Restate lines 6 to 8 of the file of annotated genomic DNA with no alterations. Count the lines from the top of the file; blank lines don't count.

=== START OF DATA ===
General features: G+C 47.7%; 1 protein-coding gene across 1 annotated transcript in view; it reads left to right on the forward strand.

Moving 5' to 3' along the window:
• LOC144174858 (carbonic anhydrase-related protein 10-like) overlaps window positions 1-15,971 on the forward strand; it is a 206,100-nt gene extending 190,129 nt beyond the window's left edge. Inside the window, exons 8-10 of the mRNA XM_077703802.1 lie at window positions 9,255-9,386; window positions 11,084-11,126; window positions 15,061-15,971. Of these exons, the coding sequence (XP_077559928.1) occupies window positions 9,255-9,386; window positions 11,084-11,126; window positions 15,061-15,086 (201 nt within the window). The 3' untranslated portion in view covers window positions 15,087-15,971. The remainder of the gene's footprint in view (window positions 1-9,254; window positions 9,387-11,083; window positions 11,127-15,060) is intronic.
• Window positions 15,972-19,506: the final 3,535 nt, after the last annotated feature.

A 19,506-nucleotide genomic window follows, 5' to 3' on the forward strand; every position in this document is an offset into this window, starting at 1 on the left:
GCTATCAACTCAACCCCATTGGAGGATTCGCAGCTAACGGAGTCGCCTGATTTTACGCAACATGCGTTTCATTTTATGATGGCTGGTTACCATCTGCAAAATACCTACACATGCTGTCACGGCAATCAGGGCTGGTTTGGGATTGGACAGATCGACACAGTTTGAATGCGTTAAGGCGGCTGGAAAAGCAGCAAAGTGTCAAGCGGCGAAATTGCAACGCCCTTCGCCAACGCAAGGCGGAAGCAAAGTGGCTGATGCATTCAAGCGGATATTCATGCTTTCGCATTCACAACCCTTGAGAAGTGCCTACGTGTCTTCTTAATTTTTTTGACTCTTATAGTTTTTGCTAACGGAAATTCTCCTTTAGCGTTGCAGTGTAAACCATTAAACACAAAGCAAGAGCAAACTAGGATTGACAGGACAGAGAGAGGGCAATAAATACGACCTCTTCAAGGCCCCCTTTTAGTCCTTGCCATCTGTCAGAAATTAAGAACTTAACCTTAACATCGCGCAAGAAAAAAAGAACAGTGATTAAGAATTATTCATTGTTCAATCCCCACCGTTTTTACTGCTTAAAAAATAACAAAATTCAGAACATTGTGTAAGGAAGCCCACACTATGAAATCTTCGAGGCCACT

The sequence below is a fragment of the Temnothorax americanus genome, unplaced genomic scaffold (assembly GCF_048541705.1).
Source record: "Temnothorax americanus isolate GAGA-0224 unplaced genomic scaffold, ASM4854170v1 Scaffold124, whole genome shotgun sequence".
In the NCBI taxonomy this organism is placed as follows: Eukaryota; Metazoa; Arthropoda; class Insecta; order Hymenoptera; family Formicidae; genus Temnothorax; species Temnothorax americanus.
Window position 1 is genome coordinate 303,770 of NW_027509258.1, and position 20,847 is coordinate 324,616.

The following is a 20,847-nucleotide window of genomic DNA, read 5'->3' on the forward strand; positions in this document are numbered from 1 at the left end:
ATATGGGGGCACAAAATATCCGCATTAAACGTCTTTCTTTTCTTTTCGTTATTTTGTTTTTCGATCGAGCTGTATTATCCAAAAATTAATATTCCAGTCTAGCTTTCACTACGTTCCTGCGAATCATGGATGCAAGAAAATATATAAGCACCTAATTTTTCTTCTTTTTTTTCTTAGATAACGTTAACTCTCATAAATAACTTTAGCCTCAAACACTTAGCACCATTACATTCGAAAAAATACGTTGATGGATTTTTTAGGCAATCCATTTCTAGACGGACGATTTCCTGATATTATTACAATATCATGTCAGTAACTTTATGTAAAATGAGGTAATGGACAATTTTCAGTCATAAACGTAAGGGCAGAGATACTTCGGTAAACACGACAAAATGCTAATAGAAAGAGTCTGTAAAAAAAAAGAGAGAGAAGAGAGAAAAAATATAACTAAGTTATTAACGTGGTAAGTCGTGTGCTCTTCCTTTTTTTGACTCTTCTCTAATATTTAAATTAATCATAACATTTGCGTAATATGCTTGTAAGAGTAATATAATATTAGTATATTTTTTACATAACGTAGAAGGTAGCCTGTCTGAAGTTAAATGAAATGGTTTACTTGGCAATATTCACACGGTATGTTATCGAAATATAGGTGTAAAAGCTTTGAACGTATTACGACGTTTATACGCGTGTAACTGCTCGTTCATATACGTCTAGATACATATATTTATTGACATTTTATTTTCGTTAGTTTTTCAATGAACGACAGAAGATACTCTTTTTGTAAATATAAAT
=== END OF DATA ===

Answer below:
GCTATCAACTCAACCCCATTGGAGGATTCGCAGCTAACGGAGTCGCCTGATTTTACGCAACATGCGTTTCATTTTATGATGGCTGGTTACCATCTGCAAAATACCTACACATGCTGTCACGGCAATCAGGGCTGGTTTGGGATTGGACAGATCGACACAGTTTGAATGCGTTAAGGCGGCTGGAAAAGCAGCAAAGTGTCAAGCGGCGAAATTGCAACGCCCTTCGCCAACGCAAGGCGGAAGCAAAGTGGCTGATGCATTCAAGCGGATATTCATGCTTTCGCATTCACAACCCTTGAGAAGTGCCTACGTGTCTTCTTAATTTTTTTGACTCTTATAGTTTTTGCTAACGGAAATTCTCCTTTAGCGTTGCAGTGTAAACCATTAAACACAAAGCAAGAGCAAACTAGGATTGACAGGACAGAGAGAGGGCAATAAATACGACCTCTTCAAGGCCCCCTTTTAGTCCTTGCCATCTGTCAGAAATTAAGAACTTAACCTTAACATCGCGCAAGAAAAAAAGAACAGTGATTAAGAATTATTCATTGTTCAATCCCCACCGTTTTTACTGCTTAAAAAATAACAAAATTCAGAACATTGTGTAAGGAAGCCCACACTATGAAATCTTCGAGGCCACT

The sequence below is a fragment of the Temnothorax americanus genome, unplaced genomic scaffold (assembly GCF_048541705.1).
Source record: "Temnothorax americanus isolate GAGA-0224 unplaced genomic scaffold, ASM4854170v1 Scaffold124, whole genome shotgun sequence".